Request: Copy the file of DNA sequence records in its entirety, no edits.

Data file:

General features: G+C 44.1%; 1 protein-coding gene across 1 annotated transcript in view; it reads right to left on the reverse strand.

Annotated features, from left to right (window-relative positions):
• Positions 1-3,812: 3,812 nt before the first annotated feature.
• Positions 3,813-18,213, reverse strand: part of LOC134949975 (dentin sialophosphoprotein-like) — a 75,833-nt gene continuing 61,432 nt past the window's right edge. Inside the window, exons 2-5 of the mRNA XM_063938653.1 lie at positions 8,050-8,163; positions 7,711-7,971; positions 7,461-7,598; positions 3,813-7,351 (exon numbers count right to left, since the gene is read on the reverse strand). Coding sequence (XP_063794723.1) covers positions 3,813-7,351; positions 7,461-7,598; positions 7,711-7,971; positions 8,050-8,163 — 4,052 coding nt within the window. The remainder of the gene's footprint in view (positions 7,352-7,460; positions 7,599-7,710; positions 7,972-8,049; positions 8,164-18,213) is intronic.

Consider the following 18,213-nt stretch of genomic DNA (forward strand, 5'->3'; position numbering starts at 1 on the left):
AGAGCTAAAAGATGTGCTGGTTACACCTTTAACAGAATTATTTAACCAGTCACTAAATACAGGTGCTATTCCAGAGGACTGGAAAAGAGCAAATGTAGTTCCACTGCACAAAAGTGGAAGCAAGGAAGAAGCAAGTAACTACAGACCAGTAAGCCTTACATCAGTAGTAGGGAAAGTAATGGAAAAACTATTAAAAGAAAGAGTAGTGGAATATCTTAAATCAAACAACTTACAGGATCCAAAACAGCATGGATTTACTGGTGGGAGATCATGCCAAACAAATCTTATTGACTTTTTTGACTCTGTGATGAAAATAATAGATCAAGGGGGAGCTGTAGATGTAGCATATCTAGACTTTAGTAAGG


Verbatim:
General features: G+C 44.1%; 1 protein-coding gene across 1 annotated transcript in view; it reads right to left on the reverse strand.

Annotated features, from left to right (window-relative positions):
• Positions 1-3,812: 3,812 nt before the first annotated feature.
• Positions 3,813-18,213, reverse strand: part of LOC134949975 (dentin sialophosphoprotein-like) — a 75,833-nt gene continuing 61,432 nt past the window's right edge. Inside the window, exons 2-5 of the mRNA XM_063938653.1 lie at positions 8,050-8,163; positions 7,711-7,971; positions 7,461-7,598; positions 3,813-7,351 (exon numbers count right to left, since the gene is read on the reverse strand). Coding sequence (XP_063794723.1) covers positions 3,813-7,351; positions 7,461-7,598; positions 7,711-7,971; positions 8,050-8,163 — 4,052 coding nt within the window. The remainder of the gene's footprint in view (positions 7,352-7,460; positions 7,599-7,710; positions 7,972-8,049; positions 8,164-18,213) is intronic.

Consider the following 18,213-nt stretch of genomic DNA (forward strand, 5'->3'; position numbering starts at 1 on the left):
AGAGCTAAAAGATGTGCTGGTTACACCTTTAACAGAATTATTTAACCAGTCACTAAATACAGGTGCTATTCCAGAGGACTGGAAAAGAGCAAATGTAGTTCCACTGCACAAAAGTGGAAGCAAGGAAGAAGCAAGTAACTACAGACCAGTAAGCCTTACATCAGTAGTAGGGAAAGTAATGGAAAAACTATTAAAAGAAAGAGTAGTGGAATATCTTAAATCAAACAACTTACAGGATCCAAAACAGCATGGATTTACTGGTGGGAGATCATGCCAAACAAATCTTATTGACTTTTTTGACTCTGTGATGAAAATAATAGATCAAGGGGGAGCTGTAGATGTAGCATATCTAGACTTTAGTAAGG